b. Israel 1954. B.Sc., Technion, 1980. M.Sc., Technion, 1982. D.Sc., Technion, 1985. 1985-1987, University of Maryland, USA. At the Technion since 1987. 1993/4 U.S. Army Advanced Systems Research & Analysis Office, NASA Ames Research Center, USA. Professor since 2003. Holds the Shirley and Burt Harris Academic Chair since 2005. Dean, Faculty of Aerospace Engineering 2006-2010. Head, The Technion Autonomous Systems Program (TASP) 2010-2011, Visiting Professor, Rotorcraft Center, University of Maryland, USA, 2011. Since 2012 – Director of the Samuel Neaman Institute for Advanced Studies in Science & Technology at the Technion. Fellow of the American Helicopter Society.
Prof. Rand’s involvement with rotorcraft technology began in 1980. He earned his Ph.D. at the Technion – Israel Institute of Technology in 1986. After a postdoc stay at the University of Maryland Rotorcraft Center, he joined in 1987 the Faculty of Aerospace Engineering at the Technion. In 1993-1994, Prof. Rand spent a sabbatical year as Resident Research Associate at the Advanced Systems Research & Analysis Office of the, U.S. Army Aviation and Troop Command at Ames Research Center. He was promoted to Professor in 2003. Between 2006 and 2010 Prof. Rand served as the Dean of the Faculty of Aerospace Engineering and as Head of the Aerospace Research Center at the Technion.
Prof. Rand is the author of “Analytical Methods in Anisotropic Elasticity” (published by Birkhäuser Mathematics). This comprehensive textbook/reference focuses on the mathematical techniques and solution methodologies required to establish the foundations of anisotropic elasticity and provides the theoretical background for composite material analysis. Specific attention is devoted to the potential of modern symbolic computational tools to support highly complex analytical solutions and their contribution to the rigor, analytical uniformity and exactness of the derivation. Most of this book is devoted to Beams of General Anisotropy, Homogeneous, Uncoupled Monoclinic Beams, Non-Homogeneous Plane and Beam Analysis, Solid Coupled Monoclinic Beams and Thin-Walled Coupled Monoclinic Beams, which may be all directly applied to composite blade analysis.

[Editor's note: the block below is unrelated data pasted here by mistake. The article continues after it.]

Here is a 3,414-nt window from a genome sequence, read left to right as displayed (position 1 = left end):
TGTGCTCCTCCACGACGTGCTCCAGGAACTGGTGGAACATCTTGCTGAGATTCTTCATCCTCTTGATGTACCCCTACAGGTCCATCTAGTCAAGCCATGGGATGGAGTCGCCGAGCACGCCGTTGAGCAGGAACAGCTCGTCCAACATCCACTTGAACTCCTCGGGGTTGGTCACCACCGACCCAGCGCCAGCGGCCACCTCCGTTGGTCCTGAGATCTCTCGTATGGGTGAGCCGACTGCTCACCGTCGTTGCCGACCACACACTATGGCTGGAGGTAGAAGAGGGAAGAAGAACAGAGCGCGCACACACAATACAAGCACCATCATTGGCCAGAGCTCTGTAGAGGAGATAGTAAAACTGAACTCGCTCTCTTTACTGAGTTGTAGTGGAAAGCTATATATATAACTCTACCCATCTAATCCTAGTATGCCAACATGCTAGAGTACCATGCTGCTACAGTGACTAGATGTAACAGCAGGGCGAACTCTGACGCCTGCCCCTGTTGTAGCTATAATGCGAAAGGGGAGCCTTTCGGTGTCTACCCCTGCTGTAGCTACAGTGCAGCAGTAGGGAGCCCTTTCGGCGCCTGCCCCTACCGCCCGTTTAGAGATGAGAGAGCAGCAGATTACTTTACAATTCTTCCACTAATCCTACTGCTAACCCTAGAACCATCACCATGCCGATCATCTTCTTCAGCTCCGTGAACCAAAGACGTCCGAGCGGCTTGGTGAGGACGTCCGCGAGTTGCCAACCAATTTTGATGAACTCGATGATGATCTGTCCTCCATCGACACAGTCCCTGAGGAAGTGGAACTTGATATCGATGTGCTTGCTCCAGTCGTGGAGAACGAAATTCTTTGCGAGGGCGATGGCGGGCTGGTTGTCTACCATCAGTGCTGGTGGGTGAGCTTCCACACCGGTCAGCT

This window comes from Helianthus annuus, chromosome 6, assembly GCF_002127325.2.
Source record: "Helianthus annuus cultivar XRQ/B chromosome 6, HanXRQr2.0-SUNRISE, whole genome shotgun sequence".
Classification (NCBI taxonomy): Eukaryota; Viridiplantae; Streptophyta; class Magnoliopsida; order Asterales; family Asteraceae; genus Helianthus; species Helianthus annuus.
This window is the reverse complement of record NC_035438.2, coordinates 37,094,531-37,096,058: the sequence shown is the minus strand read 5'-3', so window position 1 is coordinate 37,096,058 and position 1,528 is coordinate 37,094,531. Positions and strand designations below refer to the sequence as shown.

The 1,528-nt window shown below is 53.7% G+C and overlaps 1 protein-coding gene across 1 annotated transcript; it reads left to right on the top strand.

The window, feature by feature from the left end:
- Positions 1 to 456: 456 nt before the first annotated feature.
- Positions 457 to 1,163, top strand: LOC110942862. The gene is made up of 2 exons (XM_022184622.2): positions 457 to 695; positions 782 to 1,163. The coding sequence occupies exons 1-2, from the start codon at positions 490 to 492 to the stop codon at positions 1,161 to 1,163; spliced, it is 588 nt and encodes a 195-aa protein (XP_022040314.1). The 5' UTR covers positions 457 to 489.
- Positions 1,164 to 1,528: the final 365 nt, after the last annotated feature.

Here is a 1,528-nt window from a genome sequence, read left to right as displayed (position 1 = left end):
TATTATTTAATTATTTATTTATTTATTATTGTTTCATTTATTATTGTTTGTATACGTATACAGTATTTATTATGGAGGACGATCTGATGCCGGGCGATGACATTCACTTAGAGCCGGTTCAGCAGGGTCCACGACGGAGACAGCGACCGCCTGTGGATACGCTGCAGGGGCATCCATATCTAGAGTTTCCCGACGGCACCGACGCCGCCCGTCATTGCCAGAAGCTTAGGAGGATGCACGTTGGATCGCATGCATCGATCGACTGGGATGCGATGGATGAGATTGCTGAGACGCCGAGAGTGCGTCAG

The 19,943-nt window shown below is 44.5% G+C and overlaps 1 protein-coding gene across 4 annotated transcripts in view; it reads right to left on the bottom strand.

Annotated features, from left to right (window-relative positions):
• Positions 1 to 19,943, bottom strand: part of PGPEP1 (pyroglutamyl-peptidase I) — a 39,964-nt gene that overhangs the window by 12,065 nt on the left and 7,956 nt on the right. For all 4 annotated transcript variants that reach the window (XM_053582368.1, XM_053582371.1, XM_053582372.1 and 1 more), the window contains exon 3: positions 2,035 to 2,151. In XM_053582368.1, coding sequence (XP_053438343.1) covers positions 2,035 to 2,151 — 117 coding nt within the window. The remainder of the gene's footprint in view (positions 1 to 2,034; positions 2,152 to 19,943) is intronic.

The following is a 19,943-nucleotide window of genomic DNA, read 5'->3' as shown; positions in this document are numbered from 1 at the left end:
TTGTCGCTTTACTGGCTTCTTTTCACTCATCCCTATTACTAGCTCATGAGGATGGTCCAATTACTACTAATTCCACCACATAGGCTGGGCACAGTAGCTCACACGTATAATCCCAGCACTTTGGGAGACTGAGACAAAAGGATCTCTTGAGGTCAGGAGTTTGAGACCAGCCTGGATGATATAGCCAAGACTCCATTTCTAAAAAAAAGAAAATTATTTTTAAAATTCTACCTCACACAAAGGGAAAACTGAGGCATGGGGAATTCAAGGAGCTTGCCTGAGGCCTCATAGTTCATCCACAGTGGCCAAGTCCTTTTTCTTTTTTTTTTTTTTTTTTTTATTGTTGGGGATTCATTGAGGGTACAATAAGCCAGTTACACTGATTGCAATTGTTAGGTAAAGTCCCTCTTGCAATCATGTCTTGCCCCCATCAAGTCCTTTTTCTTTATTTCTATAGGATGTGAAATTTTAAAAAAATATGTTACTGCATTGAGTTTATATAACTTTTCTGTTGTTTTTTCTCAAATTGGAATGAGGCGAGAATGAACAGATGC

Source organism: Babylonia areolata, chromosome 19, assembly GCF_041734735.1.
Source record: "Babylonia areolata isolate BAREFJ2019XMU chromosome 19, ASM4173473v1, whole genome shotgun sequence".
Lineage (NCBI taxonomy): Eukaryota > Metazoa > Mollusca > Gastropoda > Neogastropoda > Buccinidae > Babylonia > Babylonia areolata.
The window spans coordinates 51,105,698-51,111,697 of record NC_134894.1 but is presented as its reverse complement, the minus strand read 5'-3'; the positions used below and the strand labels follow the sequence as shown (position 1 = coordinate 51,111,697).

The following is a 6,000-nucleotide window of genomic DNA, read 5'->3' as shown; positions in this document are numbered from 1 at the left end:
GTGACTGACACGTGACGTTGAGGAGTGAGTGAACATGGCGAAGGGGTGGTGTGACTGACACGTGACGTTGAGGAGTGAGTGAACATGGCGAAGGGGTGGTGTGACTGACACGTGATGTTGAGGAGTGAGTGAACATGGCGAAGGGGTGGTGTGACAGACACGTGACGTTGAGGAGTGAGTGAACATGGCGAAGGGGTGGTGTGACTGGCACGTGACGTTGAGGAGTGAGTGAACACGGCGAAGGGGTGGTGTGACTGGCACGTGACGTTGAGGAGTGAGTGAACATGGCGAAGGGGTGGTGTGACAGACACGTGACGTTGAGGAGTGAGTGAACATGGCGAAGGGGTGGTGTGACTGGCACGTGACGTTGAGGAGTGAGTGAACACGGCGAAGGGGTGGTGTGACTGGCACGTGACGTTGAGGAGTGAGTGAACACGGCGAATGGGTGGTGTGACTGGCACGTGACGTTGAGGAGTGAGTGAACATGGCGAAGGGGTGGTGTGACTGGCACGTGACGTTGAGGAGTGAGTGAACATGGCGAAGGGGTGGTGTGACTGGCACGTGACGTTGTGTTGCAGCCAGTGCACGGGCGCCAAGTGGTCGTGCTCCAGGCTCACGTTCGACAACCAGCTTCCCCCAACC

From 2001-2007, Prof. Rand served as the Editor-in-Chief of Science and Engineering of Composite Materials – a quarterly publication that provides a forum for discussion of all aspects related to the structure and performance under simulated and actual service conditions of composites. This publication covers a variety of subjects, such as macro- and micro-structure of the materials, their mechanics and micromechanics, physical and chemical aging, fatigue, environmental interactions, and process modeling.
Since August 2000 Prof. Rand represents Israel as a Member of the General Assembly and Program Committee of The International Council of the Aeronautical Sciences (ICAS) and takes an active part in its committees.
Prof. Rand is the organizer of The Annual Israeli Symposium On Composite Materials and Structures that for the last 15 years has taken place at the Technion.
Prof. Rand was one of the initiators of The Technion Autonomous Systems Program (TASP). At present, the program consists of five major centers: the Arlene and Arnold Goldstein Center for UAVs and Satellites, Unmanned Ground and Marine Systems, Autonomous Medical Systems, Autonomous Agent Networks, and Household and Industrial Robotics.
For more than 20 years, Prof. Rand has been part of the US-Israel MOA (Memorandum of Agreement) where he leads research in fundamental rotary-wing phenomena among which were: Coupled Rotor—Body Modeling, Helicopter Flight Mechanics Modeling, Rotorcraft Analysis for Preliminary Design, Whirl-Flutter Analysis, Tilt-Rotor Composite Wing Model, Minimum-Induced Power Loss of Helicopter Rotor via Circulation Optimization, Preliminary Design by Statistics, and Coaxial Rotors for VTOL UAVs. Cooperation with researchers in the US side led to many joint publications. Research in Israel side was supported extensively by the Israeli MOD.
Prof. Rand is the author and developer of the computer code RAPiD (Rotorcraft Analysis for Preliminary Design). The code is a preliminary design tool for helicopters and tilt-rotors, and is based on advanced numerical methodology. RAPID serves as a basic tool for rotary-wing performance and stability analysis in various sites in Israel, mainly for converting full-scale existing configurations into UAVs and for mishap investigations.